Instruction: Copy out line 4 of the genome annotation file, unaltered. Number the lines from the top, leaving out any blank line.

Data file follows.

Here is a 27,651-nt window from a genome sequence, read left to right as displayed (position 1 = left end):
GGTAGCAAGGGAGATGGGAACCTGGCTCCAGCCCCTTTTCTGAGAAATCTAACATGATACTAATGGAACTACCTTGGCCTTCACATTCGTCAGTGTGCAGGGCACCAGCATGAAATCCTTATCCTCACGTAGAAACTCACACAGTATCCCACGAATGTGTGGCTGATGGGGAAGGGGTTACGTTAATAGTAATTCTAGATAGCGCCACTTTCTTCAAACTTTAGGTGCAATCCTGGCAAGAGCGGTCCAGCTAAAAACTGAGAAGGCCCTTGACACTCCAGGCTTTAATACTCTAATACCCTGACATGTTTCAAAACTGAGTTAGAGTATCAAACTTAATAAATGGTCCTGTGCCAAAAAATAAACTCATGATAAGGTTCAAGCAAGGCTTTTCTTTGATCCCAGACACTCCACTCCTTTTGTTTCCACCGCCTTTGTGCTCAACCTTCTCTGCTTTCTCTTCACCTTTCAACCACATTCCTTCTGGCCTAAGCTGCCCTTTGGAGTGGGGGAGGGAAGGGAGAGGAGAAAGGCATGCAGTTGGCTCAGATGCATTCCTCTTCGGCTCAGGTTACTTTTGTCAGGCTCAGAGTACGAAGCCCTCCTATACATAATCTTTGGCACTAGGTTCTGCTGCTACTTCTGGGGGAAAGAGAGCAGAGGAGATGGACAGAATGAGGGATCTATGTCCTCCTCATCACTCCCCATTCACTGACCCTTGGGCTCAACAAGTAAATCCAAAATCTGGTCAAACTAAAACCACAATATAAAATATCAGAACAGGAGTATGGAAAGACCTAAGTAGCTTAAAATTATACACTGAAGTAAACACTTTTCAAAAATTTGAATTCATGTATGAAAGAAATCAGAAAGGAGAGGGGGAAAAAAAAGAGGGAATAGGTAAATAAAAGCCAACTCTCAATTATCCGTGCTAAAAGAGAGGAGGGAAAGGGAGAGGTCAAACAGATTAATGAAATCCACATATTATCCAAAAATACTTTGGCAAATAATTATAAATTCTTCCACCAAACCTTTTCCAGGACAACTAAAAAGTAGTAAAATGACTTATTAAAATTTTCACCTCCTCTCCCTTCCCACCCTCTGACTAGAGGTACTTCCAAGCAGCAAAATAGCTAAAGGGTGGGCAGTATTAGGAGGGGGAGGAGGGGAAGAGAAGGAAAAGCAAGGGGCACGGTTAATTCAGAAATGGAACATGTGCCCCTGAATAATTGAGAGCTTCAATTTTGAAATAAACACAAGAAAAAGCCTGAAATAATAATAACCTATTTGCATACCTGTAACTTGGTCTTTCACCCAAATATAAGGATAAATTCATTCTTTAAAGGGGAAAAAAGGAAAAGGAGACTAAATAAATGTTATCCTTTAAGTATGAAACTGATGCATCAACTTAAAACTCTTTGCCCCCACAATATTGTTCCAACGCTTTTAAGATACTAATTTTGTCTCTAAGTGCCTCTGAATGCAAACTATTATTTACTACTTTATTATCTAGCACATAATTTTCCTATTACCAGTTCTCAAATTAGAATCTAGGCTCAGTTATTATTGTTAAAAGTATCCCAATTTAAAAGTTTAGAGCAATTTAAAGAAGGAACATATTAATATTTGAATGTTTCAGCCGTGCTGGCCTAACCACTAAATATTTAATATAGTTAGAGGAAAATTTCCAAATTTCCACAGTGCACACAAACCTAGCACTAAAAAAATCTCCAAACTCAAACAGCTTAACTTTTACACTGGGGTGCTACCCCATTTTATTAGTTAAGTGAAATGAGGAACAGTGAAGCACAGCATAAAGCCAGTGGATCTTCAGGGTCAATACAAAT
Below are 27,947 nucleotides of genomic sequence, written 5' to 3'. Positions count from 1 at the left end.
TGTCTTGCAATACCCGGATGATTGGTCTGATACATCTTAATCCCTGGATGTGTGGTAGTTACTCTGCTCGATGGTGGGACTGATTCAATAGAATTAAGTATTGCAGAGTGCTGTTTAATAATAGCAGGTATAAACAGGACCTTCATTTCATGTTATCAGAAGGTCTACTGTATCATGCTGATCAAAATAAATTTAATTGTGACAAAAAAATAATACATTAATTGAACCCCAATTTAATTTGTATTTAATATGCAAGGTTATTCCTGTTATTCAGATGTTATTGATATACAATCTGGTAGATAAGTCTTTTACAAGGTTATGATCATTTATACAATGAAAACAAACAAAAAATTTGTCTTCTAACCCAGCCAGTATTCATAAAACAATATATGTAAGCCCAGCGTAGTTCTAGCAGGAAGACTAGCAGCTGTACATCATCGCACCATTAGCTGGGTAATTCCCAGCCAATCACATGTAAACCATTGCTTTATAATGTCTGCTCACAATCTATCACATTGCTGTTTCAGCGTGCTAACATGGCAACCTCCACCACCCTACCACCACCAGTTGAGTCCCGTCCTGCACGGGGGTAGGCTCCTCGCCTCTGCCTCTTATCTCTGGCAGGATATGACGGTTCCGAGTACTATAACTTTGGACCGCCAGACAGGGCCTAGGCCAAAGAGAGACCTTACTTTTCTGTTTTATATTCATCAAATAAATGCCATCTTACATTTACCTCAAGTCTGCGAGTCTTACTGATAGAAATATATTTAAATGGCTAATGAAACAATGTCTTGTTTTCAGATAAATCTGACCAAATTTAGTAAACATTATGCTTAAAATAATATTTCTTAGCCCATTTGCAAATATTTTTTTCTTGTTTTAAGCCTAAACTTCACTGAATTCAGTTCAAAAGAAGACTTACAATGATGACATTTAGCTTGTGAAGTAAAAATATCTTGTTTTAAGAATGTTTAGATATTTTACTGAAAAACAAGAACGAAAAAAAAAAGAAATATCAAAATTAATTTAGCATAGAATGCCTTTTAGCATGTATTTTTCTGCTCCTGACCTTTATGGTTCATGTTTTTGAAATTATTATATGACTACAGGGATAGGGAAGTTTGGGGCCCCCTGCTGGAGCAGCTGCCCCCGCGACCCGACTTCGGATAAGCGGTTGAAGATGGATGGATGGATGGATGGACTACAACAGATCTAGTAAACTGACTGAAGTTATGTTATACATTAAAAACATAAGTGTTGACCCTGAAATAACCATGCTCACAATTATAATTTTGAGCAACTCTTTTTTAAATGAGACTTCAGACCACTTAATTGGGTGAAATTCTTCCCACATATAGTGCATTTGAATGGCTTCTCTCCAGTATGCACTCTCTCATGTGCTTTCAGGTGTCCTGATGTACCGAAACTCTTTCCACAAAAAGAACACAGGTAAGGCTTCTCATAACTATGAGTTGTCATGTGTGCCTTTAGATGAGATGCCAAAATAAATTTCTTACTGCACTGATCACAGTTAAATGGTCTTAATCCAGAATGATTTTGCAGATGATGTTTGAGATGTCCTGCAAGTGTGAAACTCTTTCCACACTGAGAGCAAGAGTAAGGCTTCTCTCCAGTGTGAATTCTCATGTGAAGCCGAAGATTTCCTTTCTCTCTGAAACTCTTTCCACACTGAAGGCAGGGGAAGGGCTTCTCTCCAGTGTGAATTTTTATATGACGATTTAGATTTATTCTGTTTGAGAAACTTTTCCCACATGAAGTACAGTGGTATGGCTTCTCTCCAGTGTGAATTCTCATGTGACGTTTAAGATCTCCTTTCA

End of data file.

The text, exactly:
TGTCTTGCAATACCCGGATGATTGGTCTGATACATCTTAATCCCTGGATGTGTGGTAGTTACTCTGCTCGATGGTGGGACTGATTCAATAGAATTAAGTATTGCAGAGTGCTGTTTAATAATAGCAGGTATAAACAGGACCTTCATTTCATGTTATCAGAAGGTCTACTGTATCATGCTGATCAAAATAAATTTAATTGTGACAAAAAAATAATACATTAATTGAACCCCAATTTAATTTGTATTTAATATGCAAGGTTATTCCTGTTATTCAGATGTTATTGATATACAATCTGGTAGATAAGTCTTTTACAAGGTTATGATCATTTATACAATGAAAACAAACAAAAAATTTGTCTTCTAACCCAGCCAGTATTCATAAAACAATATATGTAAGCCCAGCGTAGTTCTAGCAGGAAGACTAGCAGCTGTACATCATCGCACCATTAGCTGGGTAATTCCCAGCCAATCACATGTAAACCATTGCTTTATAATGTCTGCTCACAATCTATCACATTGCTGTTTCAGCGTGCTAACATGGCAACCTCCACCACCCTACCACCACCAGTTGAGTCCCGTCCTGCACGGGGGTAGGCTCCTCGCCTCTGCCTCTTATCTCTGGCAGGATATGACGGTTCCGAGTACTATAACTTTGGACCGCCAGACAGGGCCTAGGCCAAAGAGAGACCTTACTTTTCTGTTTTATATTCATCAAATAAATGCCATCTTACATTTACCTCAAGTCTGCGAGTCTTACTGATAGAAATATATTTAAATGGCTAATGAAACAATGTCTTGTTTTCAGATAAATCTGACCAAATTTAGTAAACATTATGCTTAAAATAATATTTCTTAGCCCATTTGCAAATATTTTTTTCTTGTTTTAAGCCTAAACTTCACTGAATTCAGTTCAAAAGAAGACTTACAATGATGACATTTAGCTTGTGAAGTAAAAATATCTTGTTTTAAGAATGTTTAGATATTTTACTGAAAAACAAGAACGAAAAAAAAAAGAAATATCAAAATTAATTTAGCATAGAATGCCTTTTAGCATGTATTTTTCTGCTCCTGACCTTTATGGTTCATGTTTTTGAAATTATTATATGACTACAGGGATAGGGAAGTTTGGGGCCCCCTGCTGGAGCAGCTGCCCCCGCGACCCGACTTCGGATAAGCGGTTGAAGATGGATGGATGGATGGATGGACTACAACAGATCTAGTAAACTGACTGAAGTTATGTTATACATTAAAAACATAAGTGTTGACCCTGAAATAACCATGCTCACAATTATAATTTTGAGCAACTCTTTTTTAAATGAGACTTCAGACCACTTAATTGGGTGAAATTCTTCCCACATATAGTGCATTTGAATGGCTTCTCTCCAGTATGCACTCTCTCATGTGCTTTCAGGTGTCCTGATGTACCGAAACTCTTTCCACAAAAAGAACACAGGTAAGGCTTCTCATAACTATGAGTTGTCATGTGTGCCTTTAGATGAGATGCCAAAATAAATTTCTTACTGCACTGATCACAGTTAAATGGTCTTAATCCAGAATGATTTTGCAGATGATGTTTGAGATGTCCTGCAAGTGTGAAACTCTTTCCACACTGAGAGCAAGAGTAAGGCTTCTCTCCAGTGTGAATTCTCATGTGAAGCCGAAGATTTCCTTTCTCTCTGAAACTCTTTCCACACTGAAGGCAGGGGAAGGGCTTCTCTCCAGTGTGAATTTTTATATGACGATTTAGATTTATTCTGTTTGAGAAACTTTTCCCACATGAAGTACAGTGGTATGGCTTCTCTCCAGTGTGAATTCTCATGTGACGTTTAAGATCTCCTTTCA